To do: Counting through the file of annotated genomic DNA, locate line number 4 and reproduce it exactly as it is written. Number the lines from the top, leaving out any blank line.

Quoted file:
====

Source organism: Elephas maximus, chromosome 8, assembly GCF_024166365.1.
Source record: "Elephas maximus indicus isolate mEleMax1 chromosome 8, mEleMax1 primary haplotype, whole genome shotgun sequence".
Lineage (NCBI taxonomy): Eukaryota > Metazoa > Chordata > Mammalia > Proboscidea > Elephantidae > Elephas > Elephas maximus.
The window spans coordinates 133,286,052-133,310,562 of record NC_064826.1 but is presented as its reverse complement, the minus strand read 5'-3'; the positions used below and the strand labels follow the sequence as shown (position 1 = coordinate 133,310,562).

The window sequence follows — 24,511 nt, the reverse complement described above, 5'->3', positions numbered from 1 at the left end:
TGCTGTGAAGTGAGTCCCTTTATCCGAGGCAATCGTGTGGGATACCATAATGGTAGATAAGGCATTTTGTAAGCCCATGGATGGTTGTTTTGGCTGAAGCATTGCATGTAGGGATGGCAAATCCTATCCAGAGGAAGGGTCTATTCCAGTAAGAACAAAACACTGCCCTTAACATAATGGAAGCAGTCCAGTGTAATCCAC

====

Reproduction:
The window spans coordinates 133,286,052-133,310,562 of record NC_064826.1 but is presented as its reverse complement, the minus strand read 5'-3'; the positions used below and the strand labels follow the sequence as shown (position 1 = coordinate 133,310,562).